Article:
Talking to Dogs

Koala, a black Labrador, rests on her hammock-style dog bed
Photo by Deni Elliott

A newly published study finds that dogs pay attention to both the way we talk to them and to what we say. Alex Benjamin and Katie Slocombe’s ‘Who’s a good boy?!’ Dogs prefer naturalistic dog‑directed speech looked at what they term “dog-directed speech,” or DDS, which is similar in tone and affect to baby talk. Their canine test subjects were all adult dog guests of a boarding kennel whose humans gave permission for their participation.

An earlier study had played recorded human voices using baby talk and regular speech. The content of the speech was supposedly of interest to dogs: greetings and expressions of “good boy!” and “come here!” Puppies in this study showed greater interest than adult dogs. The earlier study had serious flaws, though, primarily that the dogs heard the voices while alone in a room. It’s not surprising that adult dogs didn’t respond to a disembodied “come here” or praise.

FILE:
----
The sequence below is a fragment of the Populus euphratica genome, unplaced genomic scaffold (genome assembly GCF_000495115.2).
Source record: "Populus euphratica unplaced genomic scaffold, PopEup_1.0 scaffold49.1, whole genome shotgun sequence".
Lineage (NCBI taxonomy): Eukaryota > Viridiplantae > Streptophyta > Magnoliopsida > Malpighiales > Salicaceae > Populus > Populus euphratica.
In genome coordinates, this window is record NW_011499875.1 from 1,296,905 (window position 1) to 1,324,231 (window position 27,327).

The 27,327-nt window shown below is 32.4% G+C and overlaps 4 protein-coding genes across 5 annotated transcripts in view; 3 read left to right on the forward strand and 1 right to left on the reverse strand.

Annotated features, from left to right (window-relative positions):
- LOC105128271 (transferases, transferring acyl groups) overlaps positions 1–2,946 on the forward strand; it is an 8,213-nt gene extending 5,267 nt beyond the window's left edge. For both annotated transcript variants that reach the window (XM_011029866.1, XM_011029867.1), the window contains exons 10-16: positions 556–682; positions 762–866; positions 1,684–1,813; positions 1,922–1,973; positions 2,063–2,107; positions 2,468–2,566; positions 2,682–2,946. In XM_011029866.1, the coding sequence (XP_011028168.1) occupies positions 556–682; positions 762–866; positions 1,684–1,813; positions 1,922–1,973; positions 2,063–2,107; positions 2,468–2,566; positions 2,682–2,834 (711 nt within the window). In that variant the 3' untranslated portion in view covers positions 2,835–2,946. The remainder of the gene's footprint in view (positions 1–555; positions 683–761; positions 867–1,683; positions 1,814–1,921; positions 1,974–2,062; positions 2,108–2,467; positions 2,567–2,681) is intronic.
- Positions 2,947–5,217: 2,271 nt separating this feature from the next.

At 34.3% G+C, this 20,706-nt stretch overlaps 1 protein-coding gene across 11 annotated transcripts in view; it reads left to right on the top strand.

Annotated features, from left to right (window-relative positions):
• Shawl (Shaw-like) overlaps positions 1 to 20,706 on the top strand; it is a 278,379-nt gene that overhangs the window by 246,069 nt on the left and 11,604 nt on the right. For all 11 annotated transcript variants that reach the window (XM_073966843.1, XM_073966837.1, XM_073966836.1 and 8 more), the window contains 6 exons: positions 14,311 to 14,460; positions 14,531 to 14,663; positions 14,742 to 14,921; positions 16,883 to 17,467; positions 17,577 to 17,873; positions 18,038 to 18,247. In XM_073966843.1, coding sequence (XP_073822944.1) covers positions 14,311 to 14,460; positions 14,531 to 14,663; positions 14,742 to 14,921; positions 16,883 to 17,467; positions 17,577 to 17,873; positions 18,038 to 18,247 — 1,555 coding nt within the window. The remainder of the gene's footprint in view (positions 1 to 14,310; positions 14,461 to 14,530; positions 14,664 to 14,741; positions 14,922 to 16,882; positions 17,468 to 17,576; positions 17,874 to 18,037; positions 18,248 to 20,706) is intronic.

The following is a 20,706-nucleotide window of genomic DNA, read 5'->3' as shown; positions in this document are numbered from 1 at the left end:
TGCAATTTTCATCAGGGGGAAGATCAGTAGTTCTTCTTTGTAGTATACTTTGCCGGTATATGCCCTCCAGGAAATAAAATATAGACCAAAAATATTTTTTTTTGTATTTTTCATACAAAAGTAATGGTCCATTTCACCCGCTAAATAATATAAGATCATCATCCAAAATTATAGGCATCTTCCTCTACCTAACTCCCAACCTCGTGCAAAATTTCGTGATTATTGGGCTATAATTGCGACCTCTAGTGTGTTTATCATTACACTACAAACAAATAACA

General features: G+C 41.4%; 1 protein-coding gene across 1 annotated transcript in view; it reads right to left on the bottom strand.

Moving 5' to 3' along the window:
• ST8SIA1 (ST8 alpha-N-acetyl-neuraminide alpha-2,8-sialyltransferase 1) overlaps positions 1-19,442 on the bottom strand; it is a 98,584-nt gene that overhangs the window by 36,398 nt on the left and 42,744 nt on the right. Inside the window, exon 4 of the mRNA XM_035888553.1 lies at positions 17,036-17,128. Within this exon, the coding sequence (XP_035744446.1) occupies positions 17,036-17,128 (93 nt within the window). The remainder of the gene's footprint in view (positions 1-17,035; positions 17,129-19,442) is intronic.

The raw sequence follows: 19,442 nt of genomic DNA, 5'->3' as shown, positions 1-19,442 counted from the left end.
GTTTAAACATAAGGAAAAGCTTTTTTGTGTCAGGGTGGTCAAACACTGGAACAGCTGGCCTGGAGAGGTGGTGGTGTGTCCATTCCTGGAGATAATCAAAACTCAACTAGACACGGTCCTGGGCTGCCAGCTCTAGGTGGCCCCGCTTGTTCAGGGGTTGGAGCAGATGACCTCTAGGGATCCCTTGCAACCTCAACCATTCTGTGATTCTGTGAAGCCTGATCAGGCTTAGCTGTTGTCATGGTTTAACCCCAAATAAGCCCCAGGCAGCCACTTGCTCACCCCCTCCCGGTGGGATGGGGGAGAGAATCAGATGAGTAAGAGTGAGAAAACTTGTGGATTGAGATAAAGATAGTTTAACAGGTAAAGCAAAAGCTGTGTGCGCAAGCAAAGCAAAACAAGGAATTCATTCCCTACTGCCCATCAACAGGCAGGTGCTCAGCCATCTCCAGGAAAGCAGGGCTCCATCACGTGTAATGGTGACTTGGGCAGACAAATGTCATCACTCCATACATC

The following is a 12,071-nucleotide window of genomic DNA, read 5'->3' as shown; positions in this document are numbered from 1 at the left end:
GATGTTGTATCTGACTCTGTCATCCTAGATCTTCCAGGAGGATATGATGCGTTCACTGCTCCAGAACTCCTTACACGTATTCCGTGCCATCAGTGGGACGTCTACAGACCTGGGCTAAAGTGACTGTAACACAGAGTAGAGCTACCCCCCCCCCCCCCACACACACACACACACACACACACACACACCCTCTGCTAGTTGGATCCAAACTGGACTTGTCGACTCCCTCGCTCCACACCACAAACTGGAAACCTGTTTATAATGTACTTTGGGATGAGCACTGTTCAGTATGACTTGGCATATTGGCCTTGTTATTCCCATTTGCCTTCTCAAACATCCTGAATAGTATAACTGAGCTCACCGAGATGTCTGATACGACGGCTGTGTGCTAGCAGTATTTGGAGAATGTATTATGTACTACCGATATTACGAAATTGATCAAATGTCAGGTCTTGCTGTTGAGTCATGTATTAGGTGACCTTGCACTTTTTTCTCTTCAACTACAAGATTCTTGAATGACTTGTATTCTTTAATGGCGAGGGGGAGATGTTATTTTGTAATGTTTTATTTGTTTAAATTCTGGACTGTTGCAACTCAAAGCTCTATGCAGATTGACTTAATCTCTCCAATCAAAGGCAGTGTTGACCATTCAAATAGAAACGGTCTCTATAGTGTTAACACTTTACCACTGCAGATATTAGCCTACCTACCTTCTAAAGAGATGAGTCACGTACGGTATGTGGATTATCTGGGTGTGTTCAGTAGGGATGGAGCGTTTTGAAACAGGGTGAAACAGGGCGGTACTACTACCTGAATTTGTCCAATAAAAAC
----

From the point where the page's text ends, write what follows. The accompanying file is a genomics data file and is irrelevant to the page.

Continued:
Benjamin and Slocombe’s study is far more respectful of canine intelligence. While they also used recorded speech, so that all dogs got the same stimuli, a matching researcher (gender-wise) was in the room and the dogs were able to approach and interact with the human. In the first experiment, the stimuli were:

  • DDS (higher pitched, more emotional speech) with dog-directed content
  • Human-directed speech with human-directed content (assumed to be uninteresting to dogs)

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